The Amazing Human Body – Joints
Like most aspects of anatomy and physiology, learning about joints helps us better appreciate the magnificent complexity in our human body. And it certainly helps us better understand concepts such as movement, stability, range of motion, and importantly prepares us to take proper care of our precious joints.
The point where one bone meets another (or articulates) is called a joint and as such, they form part of the skeletal system.
Did You Know? The study of joints is called anthrology. The study of bones is called osteology. The study of human motion is called kinesiology.
As with all aspects of human anatomy and physiology, there’s some particular lingo involved, but the good news is that you have likely already heard many of these terms. Here we will help you file them in your memory bank in the appropriate place!
Some Joint-related anatomy glossary
Ligaments: A connective tissue connecting bone to bone
Tendons: A connective tissue connecting bone to muscle
Cartilage: A soft gel-like protein padding between bones reducing friction and/or cushioning impact
Meniscus: A type of cartilage found in the knee
When you think of joints, you would be forgiven for assuming all joints relate to movement. It’s not the complete picture, though certainly where our asana practice is concerned, we tend to focus on the joints that move, particularly those that may be most vulnerable to injury. Movement is indeed one of the ways of we can classify joints, so let’s begin by looking at the classification of joints.
Classification of Joints
We can broadly classify joints in two ways:
- The structural classifications – here we look at what kind of materials the joint is made of, such as whether that which binds the bones together is fibrous tissue, cartilage or a fluid-filled joint cavity.
- The functional classification – here we look at how much movement occurs in the joint, is it a lot, some or none at all.
See Diagram 1 – Classification of Joints
Give me some examples!
- An example of a joint that doesn’t move at all are the suture joints in the skull. Skull bones need to protect the brain so during childhood the bones knit firmly together with dense connective tissue to form a type of fibrous joint called a suture.
- An example of a joint that has a little movement are the cartilaginous discs between vertebrae in the spinal column. The spinal column plays the crucial role in protecting our spinal cord – the main communication line between our brain and the rest of the body. The little squishy pads between vertebrae absorb shock and allow us to have a degree of movement in multiple directions.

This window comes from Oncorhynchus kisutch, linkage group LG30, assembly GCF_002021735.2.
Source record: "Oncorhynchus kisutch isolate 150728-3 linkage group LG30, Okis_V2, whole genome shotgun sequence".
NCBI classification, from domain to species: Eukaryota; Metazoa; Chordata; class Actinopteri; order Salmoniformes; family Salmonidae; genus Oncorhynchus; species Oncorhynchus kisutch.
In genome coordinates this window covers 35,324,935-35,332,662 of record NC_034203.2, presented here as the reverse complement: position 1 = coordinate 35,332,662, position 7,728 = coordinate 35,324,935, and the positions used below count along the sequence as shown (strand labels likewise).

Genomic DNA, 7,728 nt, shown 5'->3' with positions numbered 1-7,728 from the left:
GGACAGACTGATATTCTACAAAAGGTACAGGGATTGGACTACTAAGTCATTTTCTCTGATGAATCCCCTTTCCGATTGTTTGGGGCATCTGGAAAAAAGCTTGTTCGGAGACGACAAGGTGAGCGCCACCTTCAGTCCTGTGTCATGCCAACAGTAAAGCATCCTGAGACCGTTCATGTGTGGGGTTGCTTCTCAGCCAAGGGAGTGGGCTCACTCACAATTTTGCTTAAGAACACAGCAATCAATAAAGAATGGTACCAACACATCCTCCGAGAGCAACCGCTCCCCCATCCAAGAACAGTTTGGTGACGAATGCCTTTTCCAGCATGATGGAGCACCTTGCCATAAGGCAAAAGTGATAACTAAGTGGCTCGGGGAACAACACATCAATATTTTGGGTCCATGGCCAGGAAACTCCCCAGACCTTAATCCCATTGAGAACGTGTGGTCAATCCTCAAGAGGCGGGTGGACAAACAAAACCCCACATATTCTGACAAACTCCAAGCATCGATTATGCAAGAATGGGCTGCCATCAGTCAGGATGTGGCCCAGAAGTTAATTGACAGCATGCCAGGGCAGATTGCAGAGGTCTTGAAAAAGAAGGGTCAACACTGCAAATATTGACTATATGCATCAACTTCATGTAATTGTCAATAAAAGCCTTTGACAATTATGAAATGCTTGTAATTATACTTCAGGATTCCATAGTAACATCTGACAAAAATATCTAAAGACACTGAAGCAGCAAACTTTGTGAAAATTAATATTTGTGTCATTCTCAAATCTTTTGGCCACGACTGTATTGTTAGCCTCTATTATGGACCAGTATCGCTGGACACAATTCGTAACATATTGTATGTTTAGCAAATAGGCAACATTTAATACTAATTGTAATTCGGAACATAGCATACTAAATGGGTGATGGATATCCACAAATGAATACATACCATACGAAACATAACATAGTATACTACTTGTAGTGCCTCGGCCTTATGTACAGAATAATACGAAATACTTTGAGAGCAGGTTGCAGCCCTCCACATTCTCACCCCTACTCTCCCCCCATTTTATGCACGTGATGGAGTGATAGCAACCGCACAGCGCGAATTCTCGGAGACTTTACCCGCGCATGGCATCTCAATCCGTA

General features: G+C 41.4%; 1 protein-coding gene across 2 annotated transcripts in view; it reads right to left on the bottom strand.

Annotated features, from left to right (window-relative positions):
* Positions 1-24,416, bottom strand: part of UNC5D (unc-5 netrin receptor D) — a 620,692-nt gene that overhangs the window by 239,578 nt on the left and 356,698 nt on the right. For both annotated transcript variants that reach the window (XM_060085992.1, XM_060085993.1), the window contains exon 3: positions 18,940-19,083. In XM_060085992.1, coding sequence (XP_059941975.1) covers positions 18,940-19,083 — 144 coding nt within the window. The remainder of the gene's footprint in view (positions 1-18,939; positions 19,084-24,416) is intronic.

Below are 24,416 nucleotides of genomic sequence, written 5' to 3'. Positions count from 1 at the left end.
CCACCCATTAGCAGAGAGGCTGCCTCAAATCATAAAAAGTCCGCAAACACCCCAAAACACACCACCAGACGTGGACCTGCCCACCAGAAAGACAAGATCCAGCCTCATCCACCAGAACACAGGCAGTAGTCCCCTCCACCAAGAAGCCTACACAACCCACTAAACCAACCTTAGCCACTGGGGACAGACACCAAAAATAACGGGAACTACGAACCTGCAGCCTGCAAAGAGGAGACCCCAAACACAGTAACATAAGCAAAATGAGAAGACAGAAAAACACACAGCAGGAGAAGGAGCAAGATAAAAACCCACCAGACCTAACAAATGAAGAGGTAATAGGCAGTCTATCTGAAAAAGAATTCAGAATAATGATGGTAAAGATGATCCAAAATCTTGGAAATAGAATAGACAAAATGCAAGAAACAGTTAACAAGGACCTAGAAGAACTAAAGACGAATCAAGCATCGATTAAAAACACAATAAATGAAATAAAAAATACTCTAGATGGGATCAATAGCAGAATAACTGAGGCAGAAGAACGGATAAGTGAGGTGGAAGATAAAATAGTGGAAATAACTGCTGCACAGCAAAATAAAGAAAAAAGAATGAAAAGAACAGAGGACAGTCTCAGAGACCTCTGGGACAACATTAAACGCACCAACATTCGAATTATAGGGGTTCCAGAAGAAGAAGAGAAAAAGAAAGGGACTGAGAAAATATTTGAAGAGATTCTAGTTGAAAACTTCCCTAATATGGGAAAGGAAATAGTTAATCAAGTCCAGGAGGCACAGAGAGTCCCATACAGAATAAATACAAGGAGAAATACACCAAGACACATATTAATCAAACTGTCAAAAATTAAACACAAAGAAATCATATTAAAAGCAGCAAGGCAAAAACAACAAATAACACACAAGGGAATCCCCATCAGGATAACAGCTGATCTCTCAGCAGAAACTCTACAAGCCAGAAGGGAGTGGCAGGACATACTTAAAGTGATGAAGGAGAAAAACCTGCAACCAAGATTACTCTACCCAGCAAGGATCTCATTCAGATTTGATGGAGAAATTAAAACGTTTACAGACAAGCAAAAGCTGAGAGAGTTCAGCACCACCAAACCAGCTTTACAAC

- Examples of a joints with plentiful movements include the elbow, shoulder, knee, and ankle. We’ll break these down a bit further below.
Did You Know? The shoulder joint, with its vast range of movement, is recognised as the most mobile joint in the body. The more flexible the joint, the less stable it is, so unsurprisingly, those joints with the most range of motion can be more prone to injury.
Common Movement Glossary
Before we delve a little deeper into the freely movable joints, lets refresh on some of the terminology used to describe movement.
Extension: Increasing the angle of a joint to its resting anatomical position, such as straightening the knees upon standing.
Flexion: Decreasing the angle of a joint such as bending the knee or bending at the elbow, or even bringing the chin closer to the chest.
Hyperextension: The extension of a limb beyond its usual limits. This can happen if we force our legs straight in a standing forward fold, meaning our knees are no longer in line with our ankles (rather our legs resemble a slight C-shape), or if we lock our elbows in a downward dog (again creating a slight bow-shape in the arms). Some of us are born with hypermobility, while some of us develop it through improper stretching and repetition. Hyperextension puts undue pressure on joints and can result in damage, inflammation, and pain.
Abduction: Moving away from the body’s vertical midline, such as raising your arms out to shoulder height
Adduction: Moving towards the body’s vertical midline, such as lowering the arms next to the body, or squeezing the inner thighs together.
Rotation: An arc or circular movement, such as when we open the hips in tree pose, or roll our shoulders forward or back.
Dorsiflexion: Refers specifically to flexion at the ankle (less used in reference to wrists) where we ease our toes back towards our shin.
Plantarflexion: As above, primarily used in relation to the ankles, it refers to pointing our feet like a dancer.